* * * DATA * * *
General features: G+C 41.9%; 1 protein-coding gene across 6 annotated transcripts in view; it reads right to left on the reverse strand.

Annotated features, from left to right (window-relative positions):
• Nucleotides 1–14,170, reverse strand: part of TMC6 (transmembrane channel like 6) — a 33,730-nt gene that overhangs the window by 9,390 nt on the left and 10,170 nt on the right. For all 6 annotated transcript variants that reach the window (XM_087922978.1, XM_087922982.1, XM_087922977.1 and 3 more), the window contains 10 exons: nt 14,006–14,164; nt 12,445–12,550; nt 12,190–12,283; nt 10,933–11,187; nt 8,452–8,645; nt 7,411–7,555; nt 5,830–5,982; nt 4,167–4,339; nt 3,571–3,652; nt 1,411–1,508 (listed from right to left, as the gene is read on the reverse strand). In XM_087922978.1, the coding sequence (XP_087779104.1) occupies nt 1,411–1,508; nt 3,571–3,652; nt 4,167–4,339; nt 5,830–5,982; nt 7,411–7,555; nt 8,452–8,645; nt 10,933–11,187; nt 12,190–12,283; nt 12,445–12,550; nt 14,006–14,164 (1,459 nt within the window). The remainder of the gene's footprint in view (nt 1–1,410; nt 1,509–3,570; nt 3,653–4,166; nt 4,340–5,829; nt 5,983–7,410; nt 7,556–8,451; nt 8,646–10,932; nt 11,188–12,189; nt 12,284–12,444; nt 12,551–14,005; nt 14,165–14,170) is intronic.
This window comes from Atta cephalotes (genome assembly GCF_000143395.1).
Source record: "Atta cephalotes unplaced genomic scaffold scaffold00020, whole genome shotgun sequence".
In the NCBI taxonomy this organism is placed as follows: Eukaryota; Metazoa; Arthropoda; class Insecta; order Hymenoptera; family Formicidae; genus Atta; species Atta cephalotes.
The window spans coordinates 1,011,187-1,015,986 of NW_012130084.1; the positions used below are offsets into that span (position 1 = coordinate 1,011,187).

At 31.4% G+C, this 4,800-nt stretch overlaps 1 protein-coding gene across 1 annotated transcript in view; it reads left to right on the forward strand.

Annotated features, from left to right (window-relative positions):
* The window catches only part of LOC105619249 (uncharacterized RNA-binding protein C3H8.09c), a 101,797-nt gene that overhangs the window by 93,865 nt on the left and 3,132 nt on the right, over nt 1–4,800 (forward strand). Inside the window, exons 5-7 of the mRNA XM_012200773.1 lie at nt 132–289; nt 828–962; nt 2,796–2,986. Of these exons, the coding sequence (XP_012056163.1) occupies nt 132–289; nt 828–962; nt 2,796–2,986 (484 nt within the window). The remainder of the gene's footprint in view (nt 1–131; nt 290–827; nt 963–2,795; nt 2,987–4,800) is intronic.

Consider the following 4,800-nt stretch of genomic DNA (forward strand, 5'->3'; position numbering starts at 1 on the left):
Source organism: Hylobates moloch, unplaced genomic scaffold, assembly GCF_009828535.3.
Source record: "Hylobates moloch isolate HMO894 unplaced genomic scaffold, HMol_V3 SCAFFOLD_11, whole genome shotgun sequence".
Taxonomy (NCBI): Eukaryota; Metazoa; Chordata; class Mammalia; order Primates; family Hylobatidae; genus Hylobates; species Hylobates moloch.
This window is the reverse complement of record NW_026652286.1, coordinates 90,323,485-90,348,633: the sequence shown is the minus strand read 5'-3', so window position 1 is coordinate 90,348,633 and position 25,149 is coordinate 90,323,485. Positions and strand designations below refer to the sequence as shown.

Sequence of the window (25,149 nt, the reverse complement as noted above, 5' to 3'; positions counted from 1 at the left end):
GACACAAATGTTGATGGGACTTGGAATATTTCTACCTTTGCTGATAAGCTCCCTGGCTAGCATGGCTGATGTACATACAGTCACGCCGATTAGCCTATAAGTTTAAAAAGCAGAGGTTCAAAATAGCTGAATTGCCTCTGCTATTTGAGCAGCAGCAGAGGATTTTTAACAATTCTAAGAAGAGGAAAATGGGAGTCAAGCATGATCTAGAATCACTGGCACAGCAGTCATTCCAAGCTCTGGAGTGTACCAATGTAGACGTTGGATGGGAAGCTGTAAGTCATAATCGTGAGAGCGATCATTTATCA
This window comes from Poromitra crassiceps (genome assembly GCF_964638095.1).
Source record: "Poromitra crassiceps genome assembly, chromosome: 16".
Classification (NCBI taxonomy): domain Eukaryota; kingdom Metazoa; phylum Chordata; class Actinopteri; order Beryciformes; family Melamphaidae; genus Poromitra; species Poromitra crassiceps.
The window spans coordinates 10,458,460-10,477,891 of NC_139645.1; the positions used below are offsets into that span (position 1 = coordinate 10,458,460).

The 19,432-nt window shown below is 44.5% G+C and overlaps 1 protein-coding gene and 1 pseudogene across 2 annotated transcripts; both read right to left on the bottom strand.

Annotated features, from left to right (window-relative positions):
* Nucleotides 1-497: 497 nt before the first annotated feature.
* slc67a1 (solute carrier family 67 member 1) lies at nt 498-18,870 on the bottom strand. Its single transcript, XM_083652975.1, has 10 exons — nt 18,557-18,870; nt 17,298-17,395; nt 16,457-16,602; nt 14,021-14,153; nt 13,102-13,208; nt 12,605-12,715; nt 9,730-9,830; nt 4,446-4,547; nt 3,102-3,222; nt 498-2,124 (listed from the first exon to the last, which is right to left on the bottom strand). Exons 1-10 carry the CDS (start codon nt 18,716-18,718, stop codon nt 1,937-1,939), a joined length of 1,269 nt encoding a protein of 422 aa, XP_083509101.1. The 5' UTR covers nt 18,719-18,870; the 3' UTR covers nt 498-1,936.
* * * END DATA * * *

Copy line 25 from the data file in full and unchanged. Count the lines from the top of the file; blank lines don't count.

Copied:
* slc67a1 (solute carrier family 67 member 1) lies at nt 498-18,870 on the bottom strand. Its single transcript, XM_083652975.1, has 10 exons — nt 18,557-18,870; nt 17,298-17,395; nt 16,457-16,602; nt 14,021-14,153; nt 13,102-13,208; nt 12,605-12,715; nt 9,730-9,830; nt 4,446-4,547; nt 3,102-3,222; nt 498-2,124 (listed from the first exon to the last, which is right to left on the bottom strand). Exons 1-10 carry the CDS (start codon nt 18,716-18,718, stop codon nt 1,937-1,939), a joined length of 1,269 nt encoding a protein of 422 aa, XP_083509101.1. The 5' UTR covers nt 18,719-18,870; the 3' UTR covers nt 498-1,936.